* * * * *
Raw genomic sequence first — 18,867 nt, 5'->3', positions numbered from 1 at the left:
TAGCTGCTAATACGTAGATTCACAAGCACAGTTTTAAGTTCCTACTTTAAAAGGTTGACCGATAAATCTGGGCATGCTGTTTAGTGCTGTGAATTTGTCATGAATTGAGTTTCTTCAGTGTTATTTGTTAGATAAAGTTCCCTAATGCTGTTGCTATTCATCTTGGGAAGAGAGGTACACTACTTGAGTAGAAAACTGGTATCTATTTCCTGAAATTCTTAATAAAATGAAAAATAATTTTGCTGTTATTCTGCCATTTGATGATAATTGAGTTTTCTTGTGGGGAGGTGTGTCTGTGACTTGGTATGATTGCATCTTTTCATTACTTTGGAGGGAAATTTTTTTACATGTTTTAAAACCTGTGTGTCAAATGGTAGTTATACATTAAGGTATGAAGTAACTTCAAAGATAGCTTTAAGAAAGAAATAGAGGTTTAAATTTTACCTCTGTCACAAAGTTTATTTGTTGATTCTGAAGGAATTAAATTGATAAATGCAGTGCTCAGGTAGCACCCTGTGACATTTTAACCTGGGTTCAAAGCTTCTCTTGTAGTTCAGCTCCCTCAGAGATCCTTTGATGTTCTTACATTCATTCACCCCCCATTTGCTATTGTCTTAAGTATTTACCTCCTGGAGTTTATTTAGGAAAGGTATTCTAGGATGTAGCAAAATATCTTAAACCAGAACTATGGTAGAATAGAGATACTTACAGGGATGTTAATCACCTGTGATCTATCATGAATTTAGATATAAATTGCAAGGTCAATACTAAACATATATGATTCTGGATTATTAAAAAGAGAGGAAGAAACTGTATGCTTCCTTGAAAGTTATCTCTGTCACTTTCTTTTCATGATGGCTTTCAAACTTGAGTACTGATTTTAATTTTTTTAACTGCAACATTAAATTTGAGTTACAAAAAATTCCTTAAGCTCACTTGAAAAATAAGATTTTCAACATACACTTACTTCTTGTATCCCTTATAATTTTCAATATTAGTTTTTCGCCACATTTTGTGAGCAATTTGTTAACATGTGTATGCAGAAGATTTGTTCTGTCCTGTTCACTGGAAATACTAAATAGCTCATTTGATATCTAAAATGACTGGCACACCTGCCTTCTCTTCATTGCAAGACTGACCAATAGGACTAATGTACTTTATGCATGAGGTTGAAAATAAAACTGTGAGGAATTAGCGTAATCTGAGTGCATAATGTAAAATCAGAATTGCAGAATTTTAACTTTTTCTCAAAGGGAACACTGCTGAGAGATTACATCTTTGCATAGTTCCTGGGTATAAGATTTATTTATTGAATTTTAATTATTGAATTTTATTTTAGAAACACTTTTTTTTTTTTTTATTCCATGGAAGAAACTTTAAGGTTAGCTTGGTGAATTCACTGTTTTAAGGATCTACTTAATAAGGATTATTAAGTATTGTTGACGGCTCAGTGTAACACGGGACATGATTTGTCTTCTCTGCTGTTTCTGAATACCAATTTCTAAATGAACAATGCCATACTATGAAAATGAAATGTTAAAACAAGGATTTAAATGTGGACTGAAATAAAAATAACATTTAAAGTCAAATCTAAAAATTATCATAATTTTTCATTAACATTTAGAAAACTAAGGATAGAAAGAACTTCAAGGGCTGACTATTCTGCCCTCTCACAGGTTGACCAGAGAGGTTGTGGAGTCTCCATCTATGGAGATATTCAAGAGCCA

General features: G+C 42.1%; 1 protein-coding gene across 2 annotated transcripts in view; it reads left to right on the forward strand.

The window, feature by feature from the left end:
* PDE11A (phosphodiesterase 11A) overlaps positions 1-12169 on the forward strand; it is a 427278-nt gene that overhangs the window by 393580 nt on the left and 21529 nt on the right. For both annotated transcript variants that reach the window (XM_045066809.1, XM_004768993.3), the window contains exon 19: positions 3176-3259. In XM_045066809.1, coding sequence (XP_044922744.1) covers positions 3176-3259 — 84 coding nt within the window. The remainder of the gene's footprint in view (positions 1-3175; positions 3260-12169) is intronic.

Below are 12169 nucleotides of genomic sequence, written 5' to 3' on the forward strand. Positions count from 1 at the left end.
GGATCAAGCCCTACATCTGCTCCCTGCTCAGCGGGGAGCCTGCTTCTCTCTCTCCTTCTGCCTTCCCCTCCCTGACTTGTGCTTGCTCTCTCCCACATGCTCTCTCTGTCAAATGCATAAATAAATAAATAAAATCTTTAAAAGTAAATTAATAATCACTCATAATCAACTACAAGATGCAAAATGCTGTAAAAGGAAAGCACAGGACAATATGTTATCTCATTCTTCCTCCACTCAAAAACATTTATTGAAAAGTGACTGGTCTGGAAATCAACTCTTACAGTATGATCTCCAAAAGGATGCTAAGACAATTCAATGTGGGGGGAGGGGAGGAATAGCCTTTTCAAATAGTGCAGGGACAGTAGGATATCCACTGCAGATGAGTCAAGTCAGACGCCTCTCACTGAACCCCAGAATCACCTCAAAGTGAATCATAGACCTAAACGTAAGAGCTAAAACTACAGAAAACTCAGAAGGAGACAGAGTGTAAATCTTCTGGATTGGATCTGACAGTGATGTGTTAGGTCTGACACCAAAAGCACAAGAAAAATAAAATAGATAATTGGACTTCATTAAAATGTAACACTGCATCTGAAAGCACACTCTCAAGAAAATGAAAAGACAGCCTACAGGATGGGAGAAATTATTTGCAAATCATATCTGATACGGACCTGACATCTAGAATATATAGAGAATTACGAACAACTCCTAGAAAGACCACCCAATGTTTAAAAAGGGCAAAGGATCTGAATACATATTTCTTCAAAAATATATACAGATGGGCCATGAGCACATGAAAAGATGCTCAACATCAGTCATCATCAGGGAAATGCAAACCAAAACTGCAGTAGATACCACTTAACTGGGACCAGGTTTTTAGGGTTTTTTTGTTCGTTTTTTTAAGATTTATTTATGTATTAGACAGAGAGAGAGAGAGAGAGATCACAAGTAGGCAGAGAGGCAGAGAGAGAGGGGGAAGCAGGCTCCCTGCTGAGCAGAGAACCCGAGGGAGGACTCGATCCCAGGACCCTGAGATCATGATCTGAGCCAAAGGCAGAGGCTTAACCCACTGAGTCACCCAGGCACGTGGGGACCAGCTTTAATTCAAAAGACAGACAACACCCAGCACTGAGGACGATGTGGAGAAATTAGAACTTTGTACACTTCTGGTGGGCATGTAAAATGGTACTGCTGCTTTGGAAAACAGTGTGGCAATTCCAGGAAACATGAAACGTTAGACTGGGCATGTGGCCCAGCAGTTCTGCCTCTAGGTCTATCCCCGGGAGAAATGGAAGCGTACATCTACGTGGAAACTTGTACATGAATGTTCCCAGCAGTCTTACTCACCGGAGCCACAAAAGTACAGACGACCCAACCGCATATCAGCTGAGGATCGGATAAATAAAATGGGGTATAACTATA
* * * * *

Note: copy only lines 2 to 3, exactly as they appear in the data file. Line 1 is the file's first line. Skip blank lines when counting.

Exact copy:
TAGCTGCTAATACGTAGATTCACAAGCACAGTTTTAAGTTCCTACTTTAAAAGGTTGACCGATAAATCTGGGCATGCTGTTTAGTGCTGTGAATTTGTCATGAATTGAGTTTCTTCAGTGTTATTTGTTAGATAAAGTTCCCTAATGCTGTTGCTATTCATCTTGGGAAGAGAGGTACACTACTTGAGTAGAAAACTGGTATCTATTTCCTGAAATTCTTAATAAAATGAAAAATAATTTTGCTGTTATTCTGCCATTTGATGATAATTGAGTTTTCTTGTGGGGAGGTGTGTCTGTGACTTGGTATGATTGCATCTTTTCATTACTTTGGAGGGAAATTTTTTTACATGTTTTAAAACCTGTGTGTCAAATGGTAGTTATACATTAAGGTATGAAGTAACTTCAAAGATAGCTTTAAGAAAGAAATAGAGGTTTAAATTTTACCTCTGTCACAAAGTTTATTTGTTGATTCTGAAGGAATTAAATTGATAAATGCAGTGCTCAGGTAGCACCCTGTGACATTTTAACCTGGGTTCAAAGCTTCTCTTGTAGTTCAGCTCCCTCAGAGATCCTTTGATGTTCTTACATTCATTCACCCCCCATTTGCTATTGTCTTAAGTATTTACCTCCTGGAGTTTATTTAGGAAAGGTATTCTAGGATGTAGCAAAATATCTTAAACCAGAACTATGGTAGAATAGAGATACTTACAGGGATGTTAATCACCTGTGATCTATCATGAATTTAGATATAAATTGCAAGGTCAATACTAAACATATATGATTCTGGATTATTAAAAAGAGAGGAAGAAACTGTATGCTTCCTTGAAAGTTATCTCTGTCACTTTCTTTTCATGATGGCTTTCAAACTTGAGTACTGATTTTAATTTTTTTAACTGCAACATTAAATTTGAGTTACAAAAAATTCCTTAAGCTCACTTGAAAAATAAGATTTTCAACATACACTTACTTCTTGTATCCCTTATAATTTTCAATATTAGTTTTTCGCCACATTTTGTGAGCAATTTGTTAACATGTGTATGCAGAAGATTTGTTCTGTCCTGTTCACTGGAAATACTAAATAGCTCATTTGATATCTAAAATGACTGGCACACCTGCCTTCTCTTCATTGCAAGACTGACCAATAGGACTAATGTACTTTATGCATGAGGTTGAAAATAAAACTGTGAGGAATTAGCGTAATCTGAGTGCATAATGTAAAATCAGAATTGCAGAATTTTAACTTTTTCTCAAAGGGAACACTGCTGAGAGATTACATCTTTGCATAGTTCCTGGGTATAAGATTTATTTATTGAATTTTAATTATTGAATTTTATTTTAGAAACACTTTTTTTTTTTTTTATTCCATGGAAGAAACTTTAAGGTTAGCTTGGTGAATTCACTGTTTTAAGGATCTACTTAATAAGGATTATTAAGTATTGTTGACGGCTCAGTGTAACACGGGACATGATTTGTCTTCTCTGCTGTTTCTGAATACCAATTTCTAAATGAACAATGCCATACTATGAAAATGAAATGTTAAAACAAGGATTTAAATGTGGACTGAAATAAAAATAACATTTAAAGTCAAATCTAAAAATTATCATAATTTTTCATTAACATTTAGAAAACTAAGGATAGAAAGAACTTCAAGGGCTGACTATTCTGCCCTCTCACAGGTTGACCAGAGAGGTTGTGGAGTCTCCATCTATGGAGATATTCAAGAGCCA

General features: G+C 42.1%; 1 protein-coding gene across 2 annotated transcripts in view; it reads left to right on the forward strand.